(Note: the online version of the story has the date MARCH 8, 2017, and has the title "Stocks Have Tripled Since Crisis, but Low Rates Are Still Squeezing Savers.")






July 3, 2017

Mitch Daniels Attempts Disruptive Innovation in Higher Ed




(p. A17) Last month's announcement that Indiana's Purdue University would acquire the for-profit Kaplan University shocked the world of higher education. The Purdue faculty are up in arms. The merger faces a series of regulatory obstacles. And it's unclear whether the "New U," as the entity is temporarily named, can be operationally viable or financially successful.

But Purdue's president, Mitch Daniels, is willing to give it a shot.

The venture is unexpected, unconventional and smart. The nature of the partnership--in which Kaplan will transfer its assets to Purdue, a public university--is unprecedented. It's also a rare instance of attempted self-disruption.

There are lessons here from the business world. In the seminal 1997 book, "The Innovator's Dilemma," Harvard professor Clayton Christensen describes how leading companies can do everything "right" and still be thwarted by disruptive competitors. In an effort to appease stakeholders, leaders focus resources on activities that target current customers, promise higher profits, build prestige, and help them play in substantial markets. As Mr. Christensen observes, they play the game the way it's supposed to be played. Meanwhile, a disruptive innovation is changing all the rules.


. . .


The higher-education industry, full of brilliant and competent leaders, is ripe for disruption. Despite mounting political pressure--not to mention the struggles of indebted alumni--most college presidents believe that their institutions are providing students with good value. By and large, they remain comfortable making small, marginal tweaks to their business models. In the meantime, college becomes ever more expensive.

In contrast, Mr. Daniels has a long history of bold, innovative moves.


. . .


Mr. Daniels is setting Purdue on the right course, for good reasons, and he deserves a great deal of credit. As the saying goes, a journey of a thousand miles begins with a single step. For Purdue, the next thousand miles will consist of navigating regulatory approvals, winning the support of stakeholders, and, not least, the hard work of building New U. We can be hopeful, on behalf of those left behind by today's higher education system, that Purdue treads a path that others can follow.



For the full commentary, see:

Alana Dunagan. "The Innovator's Dilemma Hits Higher Ed; Purdue's acquisition of Kaplan University is risky, unconventional, unexpected--and smart." The Wall Street Journal (Tues., May 16, 2017): A17.

(Note: ellipses added.)

(Note: the online version of the commentary has the date May 15, 2017.)


Christensen books relevant to the passages quoted above, are:

Christensen, Clayton M. The Innovator's Dilemma: The Revolutionary Book That Will Change the Way You Do Business. New York: NY: Harper Books, 2000.

Christensen, Clayton M., and Henry J. Eyring. The Innovative University: Changing the DNA of Higher Education from the inside Out. San Francisco, CA: Jossey-Bass, 2011.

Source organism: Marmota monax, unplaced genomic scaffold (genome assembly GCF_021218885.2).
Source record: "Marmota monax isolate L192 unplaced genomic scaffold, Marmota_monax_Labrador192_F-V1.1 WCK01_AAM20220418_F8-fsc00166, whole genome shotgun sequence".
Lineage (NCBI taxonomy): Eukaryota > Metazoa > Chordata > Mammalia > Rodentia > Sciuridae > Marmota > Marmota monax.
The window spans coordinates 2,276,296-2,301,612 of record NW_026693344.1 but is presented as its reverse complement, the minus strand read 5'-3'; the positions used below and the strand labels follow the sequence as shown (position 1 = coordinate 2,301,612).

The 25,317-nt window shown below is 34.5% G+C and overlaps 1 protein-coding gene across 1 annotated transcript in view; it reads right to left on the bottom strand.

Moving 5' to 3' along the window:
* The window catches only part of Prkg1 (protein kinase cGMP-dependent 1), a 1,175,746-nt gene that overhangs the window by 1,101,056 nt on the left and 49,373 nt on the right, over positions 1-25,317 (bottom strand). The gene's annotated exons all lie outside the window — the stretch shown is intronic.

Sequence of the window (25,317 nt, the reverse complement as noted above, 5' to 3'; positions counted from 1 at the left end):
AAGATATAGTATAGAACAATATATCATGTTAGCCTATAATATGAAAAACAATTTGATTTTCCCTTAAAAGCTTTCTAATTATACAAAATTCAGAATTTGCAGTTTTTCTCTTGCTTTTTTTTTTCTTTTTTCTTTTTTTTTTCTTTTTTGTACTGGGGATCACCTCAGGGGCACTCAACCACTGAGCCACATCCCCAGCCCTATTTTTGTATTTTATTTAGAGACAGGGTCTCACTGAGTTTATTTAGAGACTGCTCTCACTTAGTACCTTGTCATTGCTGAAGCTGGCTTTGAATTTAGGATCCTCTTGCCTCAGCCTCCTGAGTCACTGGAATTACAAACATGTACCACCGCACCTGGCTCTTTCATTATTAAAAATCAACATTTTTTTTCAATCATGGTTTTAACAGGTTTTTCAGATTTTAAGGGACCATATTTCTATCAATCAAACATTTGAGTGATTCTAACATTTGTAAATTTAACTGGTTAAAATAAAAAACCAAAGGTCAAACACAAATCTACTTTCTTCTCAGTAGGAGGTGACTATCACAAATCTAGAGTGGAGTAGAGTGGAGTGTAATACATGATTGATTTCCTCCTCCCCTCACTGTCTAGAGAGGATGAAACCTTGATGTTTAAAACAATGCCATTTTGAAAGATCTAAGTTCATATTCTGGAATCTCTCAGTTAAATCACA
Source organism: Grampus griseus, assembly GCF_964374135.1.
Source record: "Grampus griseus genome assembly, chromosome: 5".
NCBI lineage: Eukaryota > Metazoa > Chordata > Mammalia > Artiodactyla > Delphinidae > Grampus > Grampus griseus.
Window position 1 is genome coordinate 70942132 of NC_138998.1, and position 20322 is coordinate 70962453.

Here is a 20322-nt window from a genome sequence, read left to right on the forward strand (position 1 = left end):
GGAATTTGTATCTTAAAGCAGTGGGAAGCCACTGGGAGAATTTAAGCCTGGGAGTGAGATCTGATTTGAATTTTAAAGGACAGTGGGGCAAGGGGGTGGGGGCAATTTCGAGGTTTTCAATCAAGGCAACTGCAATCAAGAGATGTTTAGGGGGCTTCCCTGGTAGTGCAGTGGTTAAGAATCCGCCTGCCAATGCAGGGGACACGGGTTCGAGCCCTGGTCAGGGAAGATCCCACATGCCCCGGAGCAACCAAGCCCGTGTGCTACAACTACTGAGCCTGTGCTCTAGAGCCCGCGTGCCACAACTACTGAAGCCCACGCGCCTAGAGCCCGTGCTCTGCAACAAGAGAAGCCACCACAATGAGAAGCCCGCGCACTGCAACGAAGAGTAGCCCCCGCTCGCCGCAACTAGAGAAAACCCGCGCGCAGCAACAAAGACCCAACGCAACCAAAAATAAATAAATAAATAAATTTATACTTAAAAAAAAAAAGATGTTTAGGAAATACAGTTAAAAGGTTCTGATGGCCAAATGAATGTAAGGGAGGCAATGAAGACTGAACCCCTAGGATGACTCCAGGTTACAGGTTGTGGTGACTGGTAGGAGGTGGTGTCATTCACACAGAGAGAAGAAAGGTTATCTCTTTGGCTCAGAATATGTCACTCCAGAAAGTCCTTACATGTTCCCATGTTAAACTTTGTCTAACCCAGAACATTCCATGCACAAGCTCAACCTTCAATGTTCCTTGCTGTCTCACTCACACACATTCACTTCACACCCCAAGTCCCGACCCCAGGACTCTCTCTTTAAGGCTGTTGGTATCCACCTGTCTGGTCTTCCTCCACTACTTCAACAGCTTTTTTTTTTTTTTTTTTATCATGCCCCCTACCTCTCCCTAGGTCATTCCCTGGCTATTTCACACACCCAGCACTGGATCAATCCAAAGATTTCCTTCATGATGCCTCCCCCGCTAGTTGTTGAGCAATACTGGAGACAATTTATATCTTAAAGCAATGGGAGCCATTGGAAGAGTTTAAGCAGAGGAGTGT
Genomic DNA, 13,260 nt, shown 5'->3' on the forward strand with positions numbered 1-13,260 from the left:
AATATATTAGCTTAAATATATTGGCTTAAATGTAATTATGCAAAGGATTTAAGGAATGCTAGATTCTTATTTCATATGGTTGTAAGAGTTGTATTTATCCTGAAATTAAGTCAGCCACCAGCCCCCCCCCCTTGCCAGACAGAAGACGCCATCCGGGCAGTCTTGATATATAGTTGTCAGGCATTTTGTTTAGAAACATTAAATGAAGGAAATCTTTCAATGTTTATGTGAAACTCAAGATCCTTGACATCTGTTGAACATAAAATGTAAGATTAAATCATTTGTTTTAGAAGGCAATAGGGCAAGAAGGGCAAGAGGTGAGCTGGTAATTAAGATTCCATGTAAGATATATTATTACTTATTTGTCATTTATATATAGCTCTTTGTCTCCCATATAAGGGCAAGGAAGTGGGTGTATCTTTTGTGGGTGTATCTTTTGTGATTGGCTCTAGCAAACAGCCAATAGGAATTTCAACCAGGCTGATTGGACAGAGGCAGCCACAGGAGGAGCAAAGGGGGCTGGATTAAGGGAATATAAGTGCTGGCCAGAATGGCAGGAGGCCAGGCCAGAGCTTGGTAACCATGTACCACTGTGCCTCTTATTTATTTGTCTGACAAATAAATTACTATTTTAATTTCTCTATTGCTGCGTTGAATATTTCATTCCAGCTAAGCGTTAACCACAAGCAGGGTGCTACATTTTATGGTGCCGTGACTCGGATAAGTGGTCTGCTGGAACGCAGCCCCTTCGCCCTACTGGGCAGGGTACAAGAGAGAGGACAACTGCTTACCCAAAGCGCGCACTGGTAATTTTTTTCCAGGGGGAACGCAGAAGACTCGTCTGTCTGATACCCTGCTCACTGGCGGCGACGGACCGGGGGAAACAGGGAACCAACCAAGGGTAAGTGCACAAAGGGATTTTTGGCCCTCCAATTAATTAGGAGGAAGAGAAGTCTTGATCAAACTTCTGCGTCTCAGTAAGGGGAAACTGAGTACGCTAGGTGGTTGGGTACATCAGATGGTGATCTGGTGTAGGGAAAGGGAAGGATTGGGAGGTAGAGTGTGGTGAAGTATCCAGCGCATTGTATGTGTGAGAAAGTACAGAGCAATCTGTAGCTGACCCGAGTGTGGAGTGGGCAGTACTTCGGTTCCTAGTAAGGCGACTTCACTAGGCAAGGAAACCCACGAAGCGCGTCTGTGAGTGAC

Christensen, Clayton M., and Michael E. Raynor. The Innovator's Solution: Creating and Sustaining Successful Growth. Boston, MA: Harvard Business School Press, 2003.






July 2, 2017

Apple Hits Record Market Capitalization for Any U.S. Company in History




(p. B20) The world's most valuable listed company just got even more valuable.

Shares of Apple rose 0.6% to an all-time high of $153.99 Tuesday [May 9, 2017], sending its market capitalization above $800 billion, a first for any U.S. company. That level, the latest evidence of how much the stock has risen this year, is a milestone sure to stoke speculation about whether it will be the first public company to be worth $1 trillion.



For the full story, see:


BEN EISEN AND CHRIS DIETERICH. "Apple's Latest Record: An $800 Billion Market Cap." The Wall Street Journal (Weds., May 10, 2017): B20.

(Note: bracketed date added.)

(Note: the online version of the story has the date May 9, 2017, and has the title "Twitch Entices Video Creators With More Revenue Sharing.")






July 1, 2017

Introvert Was Student of Schumpeter and Hayek




(p. A9) As a boy, David Rockefeller idolized his big brother Nelson, a self-assured bon vivant who didn't let the family name stand in the way of a good time--and sometimes furtively shot rubber bands at his siblings during the morning prayer periods imposed by their austere father.

David, by contrast, was shy, insecure and often lonely, retreating into his hobby of collecting beetles and reliant on tutors for companionship.


. . .


A family friend advised him that studying economics would dispel the idea that any job he obtained was due to his family's influence. He took graduate courses at Harvard, including an introduction to economics from Joseph Schumpeter.

He furthered his studies at the London School of Economics, where his tutor was Friedrich von Hayek, a future Nobel laureate. He won a doctorate in economics from the University of Chicago in 1940 after writing a dissertation on overcapacity in industrial plants.



For the full obituary, see:

James R. Hagerty. "Former Chase Leader Overcame Shyness as Child." The Wall Street Journal (Sat., MARCH 25, 2017): A9.

(Note: ellipsis added.)

(Note: the online version of the obituary has the date MARCH 24, 2017, and has the title "David Rockefeller Overcame Youthful Shyness and Insecurities.")